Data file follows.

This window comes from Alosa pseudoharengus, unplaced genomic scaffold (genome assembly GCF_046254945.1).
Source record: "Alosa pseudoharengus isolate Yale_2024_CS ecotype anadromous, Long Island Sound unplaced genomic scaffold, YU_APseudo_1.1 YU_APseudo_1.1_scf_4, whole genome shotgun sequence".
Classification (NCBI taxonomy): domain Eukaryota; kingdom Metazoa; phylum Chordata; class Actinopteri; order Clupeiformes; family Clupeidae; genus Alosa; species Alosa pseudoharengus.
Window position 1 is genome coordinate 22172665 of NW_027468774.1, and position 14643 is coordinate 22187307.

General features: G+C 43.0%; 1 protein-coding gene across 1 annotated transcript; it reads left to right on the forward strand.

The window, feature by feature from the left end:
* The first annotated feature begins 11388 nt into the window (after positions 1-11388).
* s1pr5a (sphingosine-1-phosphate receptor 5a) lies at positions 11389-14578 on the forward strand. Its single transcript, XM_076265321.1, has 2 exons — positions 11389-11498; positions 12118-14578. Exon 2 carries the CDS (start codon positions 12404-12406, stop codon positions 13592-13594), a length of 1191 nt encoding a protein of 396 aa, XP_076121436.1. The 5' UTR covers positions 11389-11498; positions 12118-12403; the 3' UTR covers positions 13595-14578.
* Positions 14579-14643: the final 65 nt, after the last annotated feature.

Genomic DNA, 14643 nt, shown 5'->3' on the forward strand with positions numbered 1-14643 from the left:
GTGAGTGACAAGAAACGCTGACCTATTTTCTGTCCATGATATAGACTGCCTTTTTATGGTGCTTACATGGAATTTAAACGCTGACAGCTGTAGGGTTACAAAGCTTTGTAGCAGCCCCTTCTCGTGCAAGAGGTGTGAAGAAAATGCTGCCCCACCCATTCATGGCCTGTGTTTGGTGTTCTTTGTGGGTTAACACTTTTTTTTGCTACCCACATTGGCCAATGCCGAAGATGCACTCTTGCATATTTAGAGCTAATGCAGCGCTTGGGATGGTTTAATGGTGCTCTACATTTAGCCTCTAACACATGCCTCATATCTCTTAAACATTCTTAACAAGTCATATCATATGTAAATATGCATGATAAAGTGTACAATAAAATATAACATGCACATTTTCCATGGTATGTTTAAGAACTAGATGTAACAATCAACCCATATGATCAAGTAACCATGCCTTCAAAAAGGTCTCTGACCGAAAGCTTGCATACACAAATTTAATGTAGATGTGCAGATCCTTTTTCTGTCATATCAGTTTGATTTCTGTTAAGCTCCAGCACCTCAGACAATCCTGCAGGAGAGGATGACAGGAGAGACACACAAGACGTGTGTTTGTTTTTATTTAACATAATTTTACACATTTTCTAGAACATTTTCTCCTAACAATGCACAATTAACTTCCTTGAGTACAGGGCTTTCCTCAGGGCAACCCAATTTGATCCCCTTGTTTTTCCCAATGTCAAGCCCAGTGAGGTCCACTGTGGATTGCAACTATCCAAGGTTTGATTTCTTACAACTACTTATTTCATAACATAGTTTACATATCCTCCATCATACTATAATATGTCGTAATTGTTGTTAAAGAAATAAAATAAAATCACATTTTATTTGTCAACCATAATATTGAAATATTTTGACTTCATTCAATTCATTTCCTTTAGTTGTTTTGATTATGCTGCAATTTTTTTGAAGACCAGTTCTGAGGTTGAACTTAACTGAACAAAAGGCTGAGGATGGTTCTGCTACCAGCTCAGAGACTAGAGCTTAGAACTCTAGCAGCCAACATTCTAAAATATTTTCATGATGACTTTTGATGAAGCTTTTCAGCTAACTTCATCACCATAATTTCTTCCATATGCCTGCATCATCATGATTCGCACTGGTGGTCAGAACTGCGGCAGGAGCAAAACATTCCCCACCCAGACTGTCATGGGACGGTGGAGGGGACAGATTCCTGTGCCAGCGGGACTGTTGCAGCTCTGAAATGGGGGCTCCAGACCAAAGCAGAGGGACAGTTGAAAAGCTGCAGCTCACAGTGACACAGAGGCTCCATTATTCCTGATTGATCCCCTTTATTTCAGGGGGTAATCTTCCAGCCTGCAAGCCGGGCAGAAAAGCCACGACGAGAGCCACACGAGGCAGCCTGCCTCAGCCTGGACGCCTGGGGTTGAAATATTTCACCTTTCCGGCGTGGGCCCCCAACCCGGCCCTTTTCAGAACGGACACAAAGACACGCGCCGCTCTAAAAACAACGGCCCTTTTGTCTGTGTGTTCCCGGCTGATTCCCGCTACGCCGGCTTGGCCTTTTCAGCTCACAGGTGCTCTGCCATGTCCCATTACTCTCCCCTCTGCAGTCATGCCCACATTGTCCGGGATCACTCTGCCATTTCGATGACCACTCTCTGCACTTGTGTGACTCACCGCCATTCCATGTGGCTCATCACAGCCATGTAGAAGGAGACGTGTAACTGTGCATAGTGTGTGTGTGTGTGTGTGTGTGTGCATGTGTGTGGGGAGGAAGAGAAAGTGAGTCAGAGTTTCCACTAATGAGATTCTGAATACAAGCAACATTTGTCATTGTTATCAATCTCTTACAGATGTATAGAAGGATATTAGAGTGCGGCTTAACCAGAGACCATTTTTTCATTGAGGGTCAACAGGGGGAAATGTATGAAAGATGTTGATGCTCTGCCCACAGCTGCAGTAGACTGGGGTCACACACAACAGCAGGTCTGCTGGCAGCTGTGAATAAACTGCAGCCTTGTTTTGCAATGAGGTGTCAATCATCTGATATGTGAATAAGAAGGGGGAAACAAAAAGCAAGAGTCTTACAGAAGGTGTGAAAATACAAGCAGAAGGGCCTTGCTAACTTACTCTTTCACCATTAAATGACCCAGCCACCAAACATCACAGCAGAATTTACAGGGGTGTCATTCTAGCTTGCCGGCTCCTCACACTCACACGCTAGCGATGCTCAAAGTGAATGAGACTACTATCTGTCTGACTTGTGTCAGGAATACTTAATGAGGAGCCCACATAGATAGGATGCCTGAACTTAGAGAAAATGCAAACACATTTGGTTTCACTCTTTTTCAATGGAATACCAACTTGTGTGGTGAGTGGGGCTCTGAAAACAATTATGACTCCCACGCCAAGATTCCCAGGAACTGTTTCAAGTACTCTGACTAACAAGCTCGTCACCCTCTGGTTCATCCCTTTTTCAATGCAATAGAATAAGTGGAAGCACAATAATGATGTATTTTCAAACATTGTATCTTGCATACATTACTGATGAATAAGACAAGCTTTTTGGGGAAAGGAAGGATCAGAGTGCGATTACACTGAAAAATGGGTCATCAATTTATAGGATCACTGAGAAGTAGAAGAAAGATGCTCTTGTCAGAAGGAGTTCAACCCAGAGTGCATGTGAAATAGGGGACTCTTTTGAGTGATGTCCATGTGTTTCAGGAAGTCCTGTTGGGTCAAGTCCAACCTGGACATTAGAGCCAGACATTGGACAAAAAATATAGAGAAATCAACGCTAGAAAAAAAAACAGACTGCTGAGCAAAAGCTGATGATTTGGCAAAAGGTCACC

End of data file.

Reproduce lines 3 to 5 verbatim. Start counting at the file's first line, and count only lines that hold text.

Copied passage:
Classification (NCBI taxonomy): domain Eukaryota; kingdom Metazoa; phylum Chordata; class Actinopteri; order Clupeiformes; family Clupeidae; genus Alosa; species Alosa pseudoharengus.
Window position 1 is genome coordinate 22172665 of NW_027468774.1, and position 14643 is coordinate 22187307.

General features: G+C 43.0%; 1 protein-coding gene across 1 annotated transcript; it reads left to right on the forward strand.